[Beowulf] Clustering vs Hadoop/spark

Jonathan Aquilina jaquilina at eagleeyet.net
Tue Nov 24 18:21:56 UTC 2020

Hi Doug,

So what is the advantage then of a cluster?


-----Original Message-----
From: Douglas Eadline <deadline at eadline.org> 
Sent: 24 November 2020 18:21
To: Jonathan Aquilina <jaquilina at eagleeyet.net>
Cc: beowulf at beowulf.org
Subject: RE: [Beowulf] Clustering vs Hadoop/spark

First I am not a Java expert (very far from it).

Second, Java holds up quite well against Julia as compared to Python. (so does Lisp!)


Some other tings to consider is the underlying Hadoop plumbing is written in Java (or Scala for Spark).
However, it is possible with Hadoop to
create mapper and reducing functions in any language (text based std in/out) Similar to Spark, that can use Python, R, Java, or Scala as a front-end.

So there is a bit of decoupling of parallel compute mechanism and compute code. (I.e. in all these languages the user does think about cores, interconnect, communications, etc) A higher level abstraction.

Much of the early Hadoop performance was based on running large capability jobs on gobs of data.
Jobs that could not be run otherwise (except for Google) So any performance was good. Spark come along and says, lets put it all in a redundant distributed memory structure.
Speed up is much faster then traditional Hadoop, so Hadoop creates Tez API that does the same thing.
Performance even out.

Plus analytics jobs are mostly integer. The floating point often comes into play when running the models, which is often not a big data problem (i.e. don't need a big cluster to run)


> Hi Doug,
> Appreciate the clarification where I am not clear is given Hadoop and 
> derivatives are java based where all of this performance all of a 
> sudden comes from. Is it due to where the data resides?
> At one of my previous jobs I worked with Hadoop through Amazon AWS EMR 
> managed to churn through 5 years' worth of historical data in 1 week. 
> Data being calculations on vehicular tracking data.
> When I learned java as part of my degree I used to see it as clunky 
> why go for an interpreted language such as java over something more 
> low level like c/c++ on a traditional cluster?
> Regards,
> Jonathan
> -----Original Message-----
> From: Douglas Eadline <deadline at eadline.org>
> Sent: 24 November 2020 17:38
> To: Jonathan Aquilina <jaquilina at eagleeyet.net>
> Cc: beowulf at beowulf.org
> Subject: Re: [Beowulf] Clustering vs Hadoop/spark
>> Hi Guys,
>> I am just wondering what advantages does setting up of a cluster have 
>> in relation to big data analytics vs using something like Hadoop/spark?
> Long email and the details are important.
> It all comes down to filesystems and schedulers. But first remember, 
> most Data Analytics projects use many different tools and have various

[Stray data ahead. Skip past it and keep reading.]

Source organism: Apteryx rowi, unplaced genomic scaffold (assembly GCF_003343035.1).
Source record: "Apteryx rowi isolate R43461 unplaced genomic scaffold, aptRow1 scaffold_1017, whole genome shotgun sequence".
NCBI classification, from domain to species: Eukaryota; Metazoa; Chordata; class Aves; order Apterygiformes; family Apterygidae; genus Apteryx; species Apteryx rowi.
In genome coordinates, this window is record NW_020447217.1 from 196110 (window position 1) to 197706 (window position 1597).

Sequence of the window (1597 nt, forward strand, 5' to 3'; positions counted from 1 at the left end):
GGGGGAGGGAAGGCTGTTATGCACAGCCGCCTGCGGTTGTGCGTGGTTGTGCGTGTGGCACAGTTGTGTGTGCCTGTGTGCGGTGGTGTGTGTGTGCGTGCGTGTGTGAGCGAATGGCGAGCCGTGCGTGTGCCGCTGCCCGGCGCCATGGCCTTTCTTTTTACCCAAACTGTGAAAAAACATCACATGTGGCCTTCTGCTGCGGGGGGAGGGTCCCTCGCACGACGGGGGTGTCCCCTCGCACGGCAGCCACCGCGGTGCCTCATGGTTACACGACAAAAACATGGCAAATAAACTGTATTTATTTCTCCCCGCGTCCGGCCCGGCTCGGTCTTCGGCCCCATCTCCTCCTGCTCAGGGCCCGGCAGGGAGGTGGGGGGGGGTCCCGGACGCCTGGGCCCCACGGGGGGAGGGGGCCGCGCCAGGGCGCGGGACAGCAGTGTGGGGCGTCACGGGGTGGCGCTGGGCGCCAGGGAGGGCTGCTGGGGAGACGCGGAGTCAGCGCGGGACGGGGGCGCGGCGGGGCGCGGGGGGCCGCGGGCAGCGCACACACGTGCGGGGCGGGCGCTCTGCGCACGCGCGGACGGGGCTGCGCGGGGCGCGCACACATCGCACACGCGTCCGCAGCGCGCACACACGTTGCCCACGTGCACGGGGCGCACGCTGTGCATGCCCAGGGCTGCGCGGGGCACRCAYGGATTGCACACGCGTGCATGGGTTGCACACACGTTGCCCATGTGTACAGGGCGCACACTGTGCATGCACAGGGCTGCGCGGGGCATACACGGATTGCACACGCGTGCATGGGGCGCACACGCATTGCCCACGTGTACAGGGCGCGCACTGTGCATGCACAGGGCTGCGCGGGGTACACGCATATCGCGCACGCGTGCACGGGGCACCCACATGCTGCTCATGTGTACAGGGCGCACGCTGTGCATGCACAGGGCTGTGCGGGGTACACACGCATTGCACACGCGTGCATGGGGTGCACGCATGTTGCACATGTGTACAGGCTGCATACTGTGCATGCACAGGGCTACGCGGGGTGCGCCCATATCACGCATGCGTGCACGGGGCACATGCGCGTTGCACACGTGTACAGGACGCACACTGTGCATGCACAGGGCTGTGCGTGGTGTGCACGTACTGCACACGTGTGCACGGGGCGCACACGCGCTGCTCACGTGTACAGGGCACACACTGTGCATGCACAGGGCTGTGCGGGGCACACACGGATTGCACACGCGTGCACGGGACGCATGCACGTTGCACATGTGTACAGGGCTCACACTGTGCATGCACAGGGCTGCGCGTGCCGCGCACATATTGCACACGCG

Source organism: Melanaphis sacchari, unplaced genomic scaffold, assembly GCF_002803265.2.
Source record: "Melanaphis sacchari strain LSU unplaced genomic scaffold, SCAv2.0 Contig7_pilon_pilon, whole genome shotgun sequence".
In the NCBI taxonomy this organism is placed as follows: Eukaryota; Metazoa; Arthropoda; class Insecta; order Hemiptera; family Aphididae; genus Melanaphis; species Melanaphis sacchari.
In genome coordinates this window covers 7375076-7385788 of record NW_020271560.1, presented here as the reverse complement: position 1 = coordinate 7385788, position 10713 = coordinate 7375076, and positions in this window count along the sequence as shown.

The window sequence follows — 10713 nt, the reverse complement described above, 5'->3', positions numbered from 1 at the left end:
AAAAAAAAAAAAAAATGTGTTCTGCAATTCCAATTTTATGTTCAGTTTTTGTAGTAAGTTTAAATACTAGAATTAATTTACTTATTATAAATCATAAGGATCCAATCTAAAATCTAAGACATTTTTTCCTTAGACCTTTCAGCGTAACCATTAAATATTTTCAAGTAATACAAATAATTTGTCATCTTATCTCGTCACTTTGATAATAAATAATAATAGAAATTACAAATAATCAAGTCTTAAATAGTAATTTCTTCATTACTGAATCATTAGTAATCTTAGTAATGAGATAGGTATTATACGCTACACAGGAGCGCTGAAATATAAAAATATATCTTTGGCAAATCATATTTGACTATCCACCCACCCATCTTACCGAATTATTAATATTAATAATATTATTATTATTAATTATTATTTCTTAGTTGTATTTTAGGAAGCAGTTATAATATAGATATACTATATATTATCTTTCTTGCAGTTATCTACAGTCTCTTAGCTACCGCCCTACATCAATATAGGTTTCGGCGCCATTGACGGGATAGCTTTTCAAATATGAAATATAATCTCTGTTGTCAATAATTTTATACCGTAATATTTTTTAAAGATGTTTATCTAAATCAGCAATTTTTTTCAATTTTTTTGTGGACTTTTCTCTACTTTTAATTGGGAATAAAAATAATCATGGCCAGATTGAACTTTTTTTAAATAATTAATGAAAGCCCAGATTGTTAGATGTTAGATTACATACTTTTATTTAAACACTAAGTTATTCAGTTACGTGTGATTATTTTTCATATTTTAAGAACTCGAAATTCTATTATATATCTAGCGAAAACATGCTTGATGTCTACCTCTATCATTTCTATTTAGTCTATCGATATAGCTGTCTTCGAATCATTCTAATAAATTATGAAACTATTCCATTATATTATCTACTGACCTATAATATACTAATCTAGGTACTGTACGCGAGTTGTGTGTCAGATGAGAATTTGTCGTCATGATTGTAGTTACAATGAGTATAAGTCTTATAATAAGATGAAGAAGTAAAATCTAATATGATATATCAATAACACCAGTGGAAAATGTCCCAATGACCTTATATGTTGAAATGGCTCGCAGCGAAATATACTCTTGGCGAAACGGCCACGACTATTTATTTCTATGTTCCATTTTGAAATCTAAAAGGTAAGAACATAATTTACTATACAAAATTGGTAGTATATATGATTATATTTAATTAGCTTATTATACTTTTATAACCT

> stages that often require iteration and development (e.g. ETL->Feature
> Matrix->and running models, repeat, and 80% of the work in in first 
> Matrix->two
> steps) And, many end-users do not use Java map-reduce APIs. They use 
> higher level tools.
> Filesystems:
> 1) Traditional Hadoop filesystem (HDFS) is about slicing large data 
> files (or large number of files) across multiple servers, then doing 
> the map phase on all servers at the same time (moving computation to 
> where the data "live", reduce phase requires a shuffle (data movement) 
> and final reduction of data.
> 2) On-prem HDFS still makes some sense (longer story) however, in the 
> Cloud there is move to using native cloud storage using Apache Ozone FS.
> You loose the "data locality," but gain all the cloud Kubernettes stuff.
> 3) Both Hadoop Map-Reduce (mostly Hive RDB applications now) and Spark 
> do "in-memory" map-reduce for performance reasons.
> In this case, data locality for processing is not as important, 
> However, loading and storing files on large multi-server memory 
> resident jobs still gains from HDFS. Very often Spark writes/reads results into Hive tables.
> Schedulers:
> 1) Map Reduce scheduling is different than traditional HPC scheduling.
> The primary Hadoop scheduler is called YARN (Yet Another Resource
> Negotiator) It has two main features not found in most HPC schedulers, 
> data locality as a resource and dynamic resource allocation.
> 2) Data locality is about moving jobs to where the data (slice) lives 
> on the storage nodes (hyper-converged storage/compute nodes)
> 3) Dynamic resource allocation developed because most map-reduce jobs 
> need a lot of containers for map phase, but much-much less for reduce 
> phase, so Hadoop map-reduce can give back resources and ask for more 
> later in other stages of the DAG (multiple map reduce phases are run 
> as a Directed Acyclic Graph)
> Thus, this model is hard to map on to a traditional HPC cluster.
> There are map-reduce libraries for MPI. Another way to think about it 
> is Data Analytics is almost always SIMD, all tools language and 
> platforms are optimized to take advantage of map-reduce SIMD operations and data flow.
> --
> Doug
>> Regards,
>> Jonathan
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> --
> Doug


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